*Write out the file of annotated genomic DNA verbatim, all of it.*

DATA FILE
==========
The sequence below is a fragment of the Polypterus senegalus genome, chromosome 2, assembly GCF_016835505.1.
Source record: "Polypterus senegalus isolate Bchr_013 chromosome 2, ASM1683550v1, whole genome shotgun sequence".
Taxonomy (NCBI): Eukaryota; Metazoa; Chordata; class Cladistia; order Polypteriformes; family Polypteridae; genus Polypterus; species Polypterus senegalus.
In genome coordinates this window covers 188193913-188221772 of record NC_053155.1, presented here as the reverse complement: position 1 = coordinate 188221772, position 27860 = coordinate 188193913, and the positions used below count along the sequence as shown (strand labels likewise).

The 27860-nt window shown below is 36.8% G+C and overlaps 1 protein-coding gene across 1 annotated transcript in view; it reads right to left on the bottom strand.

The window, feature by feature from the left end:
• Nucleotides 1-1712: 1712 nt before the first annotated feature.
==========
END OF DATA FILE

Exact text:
The sequence below is a fragment of the Polypterus senegalus genome, chromosome 2, assembly GCF_016835505.1.
Source record: "Polypterus senegalus isolate Bchr_013 chromosome 2, ASM1683550v1, whole genome shotgun sequence".
Taxonomy (NCBI): Eukaryota; Metazoa; Chordata; class Cladistia; order Polypteriformes; family Polypteridae; genus Polypterus; species Polypterus senegalus.
In genome coordinates this window covers 188193913-188221772 of record NC_053155.1, presented here as the reverse complement: position 1 = coordinate 188221772, position 27860 = coordinate 188193913, and the positions used below count along the sequence as shown (strand labels likewise).

The 27860-nt window shown below is 36.8% G+C and overlaps 1 protein-coding gene across 1 annotated transcript in view; it reads right to left on the bottom strand.

The window, feature by feature from the left end:
• Nucleotides 1-1712: 1712 nt before the first annotated feature.